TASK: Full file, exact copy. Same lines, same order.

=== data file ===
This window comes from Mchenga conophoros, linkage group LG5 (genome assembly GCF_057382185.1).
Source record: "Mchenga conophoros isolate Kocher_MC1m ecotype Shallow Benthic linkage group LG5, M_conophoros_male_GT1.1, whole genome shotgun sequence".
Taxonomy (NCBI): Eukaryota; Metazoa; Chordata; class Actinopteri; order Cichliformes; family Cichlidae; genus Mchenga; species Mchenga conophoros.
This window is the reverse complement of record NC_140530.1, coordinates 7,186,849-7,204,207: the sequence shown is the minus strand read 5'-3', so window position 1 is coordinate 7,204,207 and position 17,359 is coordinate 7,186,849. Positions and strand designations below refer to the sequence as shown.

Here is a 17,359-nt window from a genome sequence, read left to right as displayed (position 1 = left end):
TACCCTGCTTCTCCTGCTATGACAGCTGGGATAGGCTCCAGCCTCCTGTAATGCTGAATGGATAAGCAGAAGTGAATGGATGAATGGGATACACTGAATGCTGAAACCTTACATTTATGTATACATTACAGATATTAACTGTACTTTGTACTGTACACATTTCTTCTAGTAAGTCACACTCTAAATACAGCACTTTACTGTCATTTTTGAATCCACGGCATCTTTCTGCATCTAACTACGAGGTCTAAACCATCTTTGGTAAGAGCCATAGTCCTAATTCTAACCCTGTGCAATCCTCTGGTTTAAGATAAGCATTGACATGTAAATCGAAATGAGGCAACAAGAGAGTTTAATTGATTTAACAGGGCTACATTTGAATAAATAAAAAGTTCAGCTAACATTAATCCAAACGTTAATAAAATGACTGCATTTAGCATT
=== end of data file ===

This window comes from Mchenga conophoros, linkage group LG5 (genome assembly GCF_057382185.1).
Source record: "Mchenga conophoros isolate Kocher_MC1m ecotype Shallow Benthic linkage group LG5, M_conophoros_male_GT1.1, whole genome shotgun sequence".
Taxonomy (NCBI): Eukaryota; Metazoa; Chordata; class Actinopteri; order Cichliformes; family Cichlidae; genus Mchenga; species Mchenga conophoros.
This window is the reverse complement of record NC_140530.1, coordinates 7,186,849-7,204,207: the sequence shown is the minus strand read 5'-3', so window position 1 is coordinate 7,204,207 and position 17,359 is coordinate 7,186,849. Positions and strand designations below refer to the sequence as shown.

Here is a 17,359-nt window from a genome sequence, read left to right as displayed (position 1 = left end):
TACCCTGCTTCTCCTGCTATGACAGCTGGGATAGGCTCCAGCCTCCTGTAATGCTGAATGGATAAGCAGAAGTGAATGGATGAATGGGATACACTGAATGCTGAAACCTTACATTTATGTATACATTACAGATATTAACTGTACTTTGTACTGTACACATTTCTTCTAGTAAGTCACACTCTAAATACAGCACTTTACTGTCATTTTTGAATCCACGGCATCTTTCTGCATCTAACTACGAGGTCTAAACCATCTTTGGTAAGAGCCATAGTCCTAATTCTAACCCTGTGCAATCCTCTGGTTTAAGATAAGCATTGACATGTAAATCGAAATGAGGCAACAAGAGAGTTTAATTGATTTAACAGGGCTACATTTGAATAAATAAAAAGTTCAGCTAACATTAATCCAAACGTTAATAAAATGACTGCATTTAGCATT